The Communication Studio

Community Cable TV Channel

Channel Director & Manager, Municipal Cable Project (18 mo.)

By the early 70's cable TV systems were becoming common throughout the country. Accessible technology and the wealth of channel space seemed to hold great promise. The US government mandated that local cable TV systems must provide significant resources to the communities they served.

As an outspoken community advocate and documentarian, I was selected by the local Community Cable TV Advisory Board and Somerville Mayor's office to head up one of the first community-run and operated cable TV stations in the United States.

The Value Proposition

  • Locally-controlled, community-oriented cable tv channel
  • Accessible source for needed info and services not provided through the cable system
  • Political leverage and a functional model for negotiating with the cable company regarding services

Challenges & Solutions

Channel 84 operated from Somerville (Massachusetts) City Hall and transmitted locally-oriented programming directly over the city's cable system.

The Municipal Cable Project (5 fulltime staff, several community volunteers) produced two hours of local "live" programming nightly on a 5-days-per-week basis.

Our coverage included:

      • local news
      • governmental information and event coverage
      • health and education
      • issue-oriented documentaries
      • interviews with political and community figures
      • social services
      • cultural and arts features
      • local high school sports
      • school schedules & announcements
sketch for Channel 84 logo "We've got our eye on you."

Acting Locally

Local sports was undoubtedly the most popular service we provided. We also pioneered interactive "call-in" programs that encouraged direct access to community leaders. Eventually our coverage and community-building techniques were taken over by the cable company itself (Warner Communications).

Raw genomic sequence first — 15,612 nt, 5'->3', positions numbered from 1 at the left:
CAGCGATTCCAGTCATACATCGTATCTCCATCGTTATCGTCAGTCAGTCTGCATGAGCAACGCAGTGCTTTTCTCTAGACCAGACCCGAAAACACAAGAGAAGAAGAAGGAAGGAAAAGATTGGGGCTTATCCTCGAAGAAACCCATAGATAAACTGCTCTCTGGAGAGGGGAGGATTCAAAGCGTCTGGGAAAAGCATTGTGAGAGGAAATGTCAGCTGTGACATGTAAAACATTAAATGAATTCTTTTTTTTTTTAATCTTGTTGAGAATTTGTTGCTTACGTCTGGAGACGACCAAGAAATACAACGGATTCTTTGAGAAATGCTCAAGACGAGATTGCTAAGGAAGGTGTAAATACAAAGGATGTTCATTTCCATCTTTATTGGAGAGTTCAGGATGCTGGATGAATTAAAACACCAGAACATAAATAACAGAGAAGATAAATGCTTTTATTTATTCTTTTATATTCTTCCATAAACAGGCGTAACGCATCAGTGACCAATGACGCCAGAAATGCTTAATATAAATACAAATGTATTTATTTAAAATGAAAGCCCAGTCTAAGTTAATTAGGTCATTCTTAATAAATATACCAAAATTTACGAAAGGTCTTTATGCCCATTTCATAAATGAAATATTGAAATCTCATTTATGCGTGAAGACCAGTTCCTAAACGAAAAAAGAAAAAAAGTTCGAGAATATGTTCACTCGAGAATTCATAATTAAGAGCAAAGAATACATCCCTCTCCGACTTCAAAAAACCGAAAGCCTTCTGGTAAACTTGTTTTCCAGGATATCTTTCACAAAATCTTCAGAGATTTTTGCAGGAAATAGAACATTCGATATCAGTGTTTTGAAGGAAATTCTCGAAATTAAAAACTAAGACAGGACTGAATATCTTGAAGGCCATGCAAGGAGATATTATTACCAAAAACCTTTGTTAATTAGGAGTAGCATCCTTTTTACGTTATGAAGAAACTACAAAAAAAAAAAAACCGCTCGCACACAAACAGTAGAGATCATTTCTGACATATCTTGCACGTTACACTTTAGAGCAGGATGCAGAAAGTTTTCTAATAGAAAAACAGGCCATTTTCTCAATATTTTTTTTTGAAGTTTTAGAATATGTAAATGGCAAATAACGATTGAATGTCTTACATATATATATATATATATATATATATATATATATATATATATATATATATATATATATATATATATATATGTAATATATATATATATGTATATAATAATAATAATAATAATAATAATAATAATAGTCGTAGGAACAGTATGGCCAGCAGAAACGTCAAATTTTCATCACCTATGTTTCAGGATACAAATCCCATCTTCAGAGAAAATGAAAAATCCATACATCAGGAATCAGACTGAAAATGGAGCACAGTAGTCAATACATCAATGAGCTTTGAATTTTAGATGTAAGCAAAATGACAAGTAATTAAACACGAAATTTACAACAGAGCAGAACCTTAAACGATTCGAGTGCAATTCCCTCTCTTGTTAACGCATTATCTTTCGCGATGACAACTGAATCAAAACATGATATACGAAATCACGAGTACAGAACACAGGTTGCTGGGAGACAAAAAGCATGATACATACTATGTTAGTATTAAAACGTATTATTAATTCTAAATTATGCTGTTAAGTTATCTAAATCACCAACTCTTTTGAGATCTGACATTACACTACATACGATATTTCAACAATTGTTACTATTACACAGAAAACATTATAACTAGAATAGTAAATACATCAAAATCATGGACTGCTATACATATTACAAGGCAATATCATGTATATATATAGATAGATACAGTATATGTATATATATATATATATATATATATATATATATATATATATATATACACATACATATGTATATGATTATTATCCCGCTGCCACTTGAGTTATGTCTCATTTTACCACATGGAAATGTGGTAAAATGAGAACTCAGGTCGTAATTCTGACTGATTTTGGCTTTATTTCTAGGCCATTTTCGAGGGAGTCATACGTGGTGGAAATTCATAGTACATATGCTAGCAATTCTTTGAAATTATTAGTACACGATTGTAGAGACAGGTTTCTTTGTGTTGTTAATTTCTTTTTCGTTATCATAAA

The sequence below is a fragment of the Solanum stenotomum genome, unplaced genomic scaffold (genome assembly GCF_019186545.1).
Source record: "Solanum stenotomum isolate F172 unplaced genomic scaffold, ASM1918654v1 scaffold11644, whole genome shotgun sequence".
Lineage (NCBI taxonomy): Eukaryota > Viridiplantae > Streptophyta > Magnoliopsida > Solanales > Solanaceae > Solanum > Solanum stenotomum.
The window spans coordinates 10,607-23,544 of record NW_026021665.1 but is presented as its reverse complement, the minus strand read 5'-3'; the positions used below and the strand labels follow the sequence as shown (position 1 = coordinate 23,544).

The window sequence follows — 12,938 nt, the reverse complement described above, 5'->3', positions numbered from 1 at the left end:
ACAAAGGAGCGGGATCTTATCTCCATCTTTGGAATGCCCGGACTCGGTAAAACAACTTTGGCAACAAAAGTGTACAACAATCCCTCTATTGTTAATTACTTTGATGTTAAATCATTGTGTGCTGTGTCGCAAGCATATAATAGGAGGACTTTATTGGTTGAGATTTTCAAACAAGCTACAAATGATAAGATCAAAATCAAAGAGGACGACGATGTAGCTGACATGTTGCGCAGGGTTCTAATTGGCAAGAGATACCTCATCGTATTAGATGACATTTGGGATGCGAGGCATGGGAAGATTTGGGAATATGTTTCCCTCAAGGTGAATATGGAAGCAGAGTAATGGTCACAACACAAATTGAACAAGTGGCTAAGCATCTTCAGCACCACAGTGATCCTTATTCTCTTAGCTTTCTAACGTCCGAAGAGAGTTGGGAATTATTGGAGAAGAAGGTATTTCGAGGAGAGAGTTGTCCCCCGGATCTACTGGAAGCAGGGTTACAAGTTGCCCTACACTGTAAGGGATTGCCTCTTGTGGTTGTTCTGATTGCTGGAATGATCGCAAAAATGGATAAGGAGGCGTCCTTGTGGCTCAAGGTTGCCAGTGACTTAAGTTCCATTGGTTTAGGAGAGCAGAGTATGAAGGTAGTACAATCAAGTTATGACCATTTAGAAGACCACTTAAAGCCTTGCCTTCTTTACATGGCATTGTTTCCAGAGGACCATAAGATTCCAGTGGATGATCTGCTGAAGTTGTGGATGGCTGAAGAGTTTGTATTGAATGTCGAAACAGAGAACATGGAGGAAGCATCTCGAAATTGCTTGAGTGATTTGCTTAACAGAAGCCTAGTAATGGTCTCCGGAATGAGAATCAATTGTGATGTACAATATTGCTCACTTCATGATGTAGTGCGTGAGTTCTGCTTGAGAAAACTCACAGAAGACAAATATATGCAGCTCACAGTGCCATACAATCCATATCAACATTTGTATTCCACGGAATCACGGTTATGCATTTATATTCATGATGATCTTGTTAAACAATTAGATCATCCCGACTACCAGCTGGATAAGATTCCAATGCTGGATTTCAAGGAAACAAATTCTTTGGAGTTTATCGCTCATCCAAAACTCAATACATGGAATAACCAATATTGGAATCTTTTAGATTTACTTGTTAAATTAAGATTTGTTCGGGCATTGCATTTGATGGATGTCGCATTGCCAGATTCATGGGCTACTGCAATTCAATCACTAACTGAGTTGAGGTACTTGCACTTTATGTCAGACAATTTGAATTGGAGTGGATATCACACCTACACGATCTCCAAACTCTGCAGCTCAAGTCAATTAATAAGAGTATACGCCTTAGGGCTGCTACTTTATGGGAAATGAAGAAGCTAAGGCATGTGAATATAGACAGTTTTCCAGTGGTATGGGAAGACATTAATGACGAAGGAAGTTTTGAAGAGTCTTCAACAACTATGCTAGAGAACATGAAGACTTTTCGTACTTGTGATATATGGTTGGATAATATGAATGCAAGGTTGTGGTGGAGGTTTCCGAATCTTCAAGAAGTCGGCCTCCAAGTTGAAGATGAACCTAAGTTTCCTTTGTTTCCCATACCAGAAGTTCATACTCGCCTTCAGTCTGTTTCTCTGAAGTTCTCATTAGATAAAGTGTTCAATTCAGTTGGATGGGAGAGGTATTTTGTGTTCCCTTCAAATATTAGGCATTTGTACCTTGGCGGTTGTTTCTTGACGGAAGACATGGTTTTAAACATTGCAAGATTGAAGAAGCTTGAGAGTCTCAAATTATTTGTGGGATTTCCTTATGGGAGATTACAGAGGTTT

I reported directly to the Mayor's Office of Cultural Affairs, successfully lobbied for and served as the community liaison to the local cable company.


As Director of the Municipal Cable Project I negotiated and established active programming relationships with:

  • the Boston Museum of Fine Arts
  • the Massachusetts Institute of Technology (Media Lab)
  • Earthworm, Inc. (an environmental organization)
  • the local community college (Bunker Hill CC)
  • Boston educational broadcast TV channel WGBH
  • local government social services agencies (medical, dental, health)

We produced a series of documentary, public service-like programs which focused on dealing with public health and safety, such as "the Lead Paint Program" (Somerville had an infrastructure problem with aging lead-based paint in it's housing).


Channel 84 logo

We got additional funding from local agencies:

  • Cable Advisory Board
  • the Aging Center
  • Adult Education
  • Nutrition Education Program
  • the Public Library

We also received personnel support from the Alternate Media Center in New York City. Videographer Mike Aronson produced a series of oral histories of community artisans around the Boston area.

The Team

Studio Floorplan

I trained and supervised an operating staff of seven local citizens, including several untrained "jobs program" participants and community volunteers.

One of our first tasks was to build a rudimentary Video Studio in the basement of Somerville City Hall.

We operated successfully for 18 months before a budget crisis during the recession of 1975-76 brought this innovative experiment in local community programming to an end.

Design for bumper sticker: It's a GAS (Government Access Somerville)

These two panels were designed as a fold-out.